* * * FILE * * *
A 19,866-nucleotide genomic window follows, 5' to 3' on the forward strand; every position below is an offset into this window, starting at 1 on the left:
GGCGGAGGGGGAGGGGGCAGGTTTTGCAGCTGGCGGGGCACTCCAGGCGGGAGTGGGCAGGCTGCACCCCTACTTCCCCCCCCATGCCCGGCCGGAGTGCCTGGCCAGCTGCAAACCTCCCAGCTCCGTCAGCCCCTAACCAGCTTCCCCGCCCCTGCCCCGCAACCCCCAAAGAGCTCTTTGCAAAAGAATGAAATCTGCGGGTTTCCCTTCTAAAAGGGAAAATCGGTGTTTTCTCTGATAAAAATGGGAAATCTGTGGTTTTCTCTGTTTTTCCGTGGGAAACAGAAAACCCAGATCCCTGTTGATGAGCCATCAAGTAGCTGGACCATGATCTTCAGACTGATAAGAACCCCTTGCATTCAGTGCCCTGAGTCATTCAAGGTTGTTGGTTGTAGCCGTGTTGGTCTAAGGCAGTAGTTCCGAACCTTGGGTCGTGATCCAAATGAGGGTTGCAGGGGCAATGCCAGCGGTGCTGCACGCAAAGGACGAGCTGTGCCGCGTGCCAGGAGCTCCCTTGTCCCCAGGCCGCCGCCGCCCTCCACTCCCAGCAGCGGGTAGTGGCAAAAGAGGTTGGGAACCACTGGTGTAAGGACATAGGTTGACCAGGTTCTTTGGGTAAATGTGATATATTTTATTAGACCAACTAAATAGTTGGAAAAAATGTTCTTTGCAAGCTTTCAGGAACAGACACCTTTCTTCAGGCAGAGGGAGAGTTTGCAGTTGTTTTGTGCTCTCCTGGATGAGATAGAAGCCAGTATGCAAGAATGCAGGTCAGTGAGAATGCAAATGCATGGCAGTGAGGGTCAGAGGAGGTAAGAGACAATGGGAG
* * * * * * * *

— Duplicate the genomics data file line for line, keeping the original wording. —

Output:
A 19,866-nucleotide genomic window follows, 5' to 3' on the forward strand; every position below is an offset into this window, starting at 1 on the left:
GGCGGAGGGGGAGGGGGCAGGTTTTGCAGCTGGCGGGGCACTCCAGGCGGGAGTGGGCAGGCTGCACCCCTACTTCCCCCCCCATGCCCGGCCGGAGTGCCTGGCCAGCTGCAAACCTCCCAGCTCCGTCAGCCCCTAACCAGCTTCCCCGCCCCTGCCCCGCAACCCCCAAAGAGCTCTTTGCAAAAGAATGAAATCTGCGGGTTTCCCTTCTAAAAGGGAAAATCGGTGTTTTCTCTGATAAAAATGGGAAATCTGTGGTTTTCTCTGTTTTTCCGTGGGAAACAGAAAACCCAGATCCCTGTTGATGAGCCATCAAGTAGCTGGACCATGATCTTCAGACTGATAAGAACCCCTTGCATTCAGTGCCCTGAGTCATTCAAGGTTGTTGGTTGTAGCCGTGTTGGTCTAAGGCAGTAGTTCCGAACCTTGGGTCGTGATCCAAATGAGGGTTGCAGGGGCAATGCCAGCGGTGCTGCACGCAAAGGACGAGCTGTGCCGCGTGCCAGGAGCTCCCTTGTCCCCAGGCCGCCGCCGCCCTCCACTCCCAGCAGCGGGTAGTGGCAAAAGAGGTTGGGAACCACTGGTGTAAGGACATAGGTTGACCAGGTTCTTTGGGTAAATGTGATATATTTTATTAGACCAACTAAATAGTTGGAAAAAATGTTCTTTGCAAGCTTTCAGGAACAGACACCTTTCTTCAGGCAGAGGGAGAGTTTGCAGTTGTTTTGTGCTCTCCTGGATGAGATAGAAGCCAGTATGCAAGAATGCAGGTCAGTGAGAATGCAAATGCATGGCAGTGAGGGTCAGAGGAGGTAAGAGACAATGGGAG